So today we went ahead and launched Tyk Cloud as an open beta, for those of you who don’t know what Tyk is, it’s an Open Source API Gateway and API Management platform, now if that’s not a mouthful to say! What is Tyk Cloud? Well, we know that people use Tyk as an API gateway(…)
So as of version 1.3 of Tyk, I decided to give coding in the cloud a try. There’s been plenty of experiments like this, the most notable might be the fella coding on an iPad with Vim and a little bluetooth keyboard, which worked really well for him. So I thought I should give it(…)
This is a reflection on our experiences with trying to build a micro-service architecture for Loadzen – our load testing platform, we started on this path about a year ago when there was even less documentation about how to go about things than there is today. Please note this post isn’t a how-to, or even assumes that we got anything right, it’s simply a report on our experiences and what we learnt.
When we decided to re-develop the Loadzen service, we switched modes, we decided to move towards a SOA-based design, influenced heavily by Erlang’s actor model and the emerging popularity of microservcies to build scalability and specificity into the heart of the webapp.
One of the key things we learnt while re-developing our load testing suite: Loadzen, was that being able to continuously deploy our code to live would be awesome. It did come with quite a few challenges: Tests would need to be solid How do we reduce downtime but not waste money? How do we manage(…)
We’ve been very busy at Jively HQ recently – working up the next release of the Loadzen platform. “Loadzen Reloaded” as we call it internally, is a complete ground-up rewrite of the original Loadzen platform, here the first incarnation of our site was built to ship as fast as possible (it took a year to(…)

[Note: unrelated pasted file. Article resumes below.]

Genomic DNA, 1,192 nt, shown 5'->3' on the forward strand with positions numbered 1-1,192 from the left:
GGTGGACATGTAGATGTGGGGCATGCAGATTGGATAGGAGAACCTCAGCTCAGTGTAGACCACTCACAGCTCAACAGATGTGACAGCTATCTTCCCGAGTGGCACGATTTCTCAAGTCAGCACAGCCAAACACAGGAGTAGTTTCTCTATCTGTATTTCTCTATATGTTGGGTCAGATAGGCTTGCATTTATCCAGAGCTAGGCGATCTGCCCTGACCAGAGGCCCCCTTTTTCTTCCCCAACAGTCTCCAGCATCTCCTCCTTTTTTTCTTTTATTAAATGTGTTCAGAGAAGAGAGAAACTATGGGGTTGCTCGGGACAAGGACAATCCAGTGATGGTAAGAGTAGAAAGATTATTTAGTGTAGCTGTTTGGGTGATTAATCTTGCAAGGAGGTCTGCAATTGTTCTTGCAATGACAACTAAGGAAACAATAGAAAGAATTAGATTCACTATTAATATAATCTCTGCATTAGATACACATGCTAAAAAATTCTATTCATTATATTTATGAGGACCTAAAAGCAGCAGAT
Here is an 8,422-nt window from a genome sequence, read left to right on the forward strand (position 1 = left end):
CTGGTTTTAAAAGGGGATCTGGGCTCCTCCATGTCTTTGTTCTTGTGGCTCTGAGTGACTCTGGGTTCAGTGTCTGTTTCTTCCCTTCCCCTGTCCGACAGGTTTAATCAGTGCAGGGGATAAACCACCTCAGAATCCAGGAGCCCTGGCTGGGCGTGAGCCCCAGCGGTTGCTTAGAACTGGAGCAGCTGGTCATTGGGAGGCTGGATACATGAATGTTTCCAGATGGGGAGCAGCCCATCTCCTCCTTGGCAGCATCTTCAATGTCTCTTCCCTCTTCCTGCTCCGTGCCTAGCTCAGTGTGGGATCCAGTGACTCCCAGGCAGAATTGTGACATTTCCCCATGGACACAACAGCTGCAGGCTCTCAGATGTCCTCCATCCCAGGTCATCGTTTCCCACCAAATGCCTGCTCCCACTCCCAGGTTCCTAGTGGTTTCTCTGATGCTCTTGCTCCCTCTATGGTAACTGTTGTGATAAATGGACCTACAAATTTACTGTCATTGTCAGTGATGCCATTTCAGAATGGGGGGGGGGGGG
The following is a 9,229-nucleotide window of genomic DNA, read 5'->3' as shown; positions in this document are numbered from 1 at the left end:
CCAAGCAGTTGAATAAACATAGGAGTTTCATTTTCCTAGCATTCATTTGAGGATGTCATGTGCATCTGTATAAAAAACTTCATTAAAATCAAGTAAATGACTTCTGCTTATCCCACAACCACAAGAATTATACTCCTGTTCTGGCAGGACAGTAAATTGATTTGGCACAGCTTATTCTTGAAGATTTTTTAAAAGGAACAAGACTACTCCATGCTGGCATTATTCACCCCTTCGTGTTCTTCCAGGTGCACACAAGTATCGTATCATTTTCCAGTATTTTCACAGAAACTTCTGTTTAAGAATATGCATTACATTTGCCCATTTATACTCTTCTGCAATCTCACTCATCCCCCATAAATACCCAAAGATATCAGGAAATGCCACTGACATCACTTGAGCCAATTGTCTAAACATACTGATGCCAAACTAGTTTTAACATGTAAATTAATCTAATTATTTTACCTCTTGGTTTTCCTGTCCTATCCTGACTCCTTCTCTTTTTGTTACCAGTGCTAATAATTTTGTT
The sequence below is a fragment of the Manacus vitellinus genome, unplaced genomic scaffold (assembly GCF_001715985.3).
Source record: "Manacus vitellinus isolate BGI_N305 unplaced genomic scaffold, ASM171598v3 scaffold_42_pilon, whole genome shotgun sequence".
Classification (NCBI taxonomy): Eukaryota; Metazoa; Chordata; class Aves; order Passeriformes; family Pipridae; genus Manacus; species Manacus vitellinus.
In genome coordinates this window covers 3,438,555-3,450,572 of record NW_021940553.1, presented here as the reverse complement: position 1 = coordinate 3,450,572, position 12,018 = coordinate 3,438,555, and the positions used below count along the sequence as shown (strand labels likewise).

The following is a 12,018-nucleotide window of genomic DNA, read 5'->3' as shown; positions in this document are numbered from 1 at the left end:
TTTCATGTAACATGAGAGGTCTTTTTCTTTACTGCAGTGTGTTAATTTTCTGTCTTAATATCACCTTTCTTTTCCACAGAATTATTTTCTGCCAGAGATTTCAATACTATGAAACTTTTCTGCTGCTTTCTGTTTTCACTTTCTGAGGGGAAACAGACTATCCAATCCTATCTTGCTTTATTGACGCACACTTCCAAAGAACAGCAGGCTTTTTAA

So last week we made TykRMQ open source, TykRMQ is a wrapper around the Pika library that helps integrate and work with RabbitMQ queues in Python. Don’t get me wrong, Pika is great (it’s made by the guys at RMQ, how can it not be!?), but it also introduces a lot of overhead when working(…)
Over at Loadzen we’re constantly working to make load testing simpler by adding to the platform and extending the interface. This was made insanely easy by our adoption of django as a key platform (as has been written up before, the bulk of the site was actually written in django).
More importantly, we load tested Loadzen with itself (how meta).
I’ve been interested in computer vision for quite some time, and the opportunity to tinker with face detection (in an ongoing project to weaponise our beer fridge) was just the the thing to get to grips with the rather awesome bit of technology that is OpenCV.
An intro into the PyOfSauron image detection project in Python, using both OpenCV and the Face.com API to perform face detection and recognition.
The birth, architecture and tech behind Loadzen – our shiny new load testing start up that wa as much a technical challenge as it was an intellectual one, as well as an opportunity to play with some really cool toys…
If you want to enable real-time push notifications to your users, SocketIO is your friend, if you don’t like NodeJS running on your server, or like me you are a python fan, then this guide to Tornado and TornadIO will make it simple to set up an implementation on your system.
In this post we go further and show you how to plug your Tornado implementation into a RabbitMQ message queue, and show you how to publish into Tornado (and your web client) to enable real-time communications for your web users without being tied to a single platform.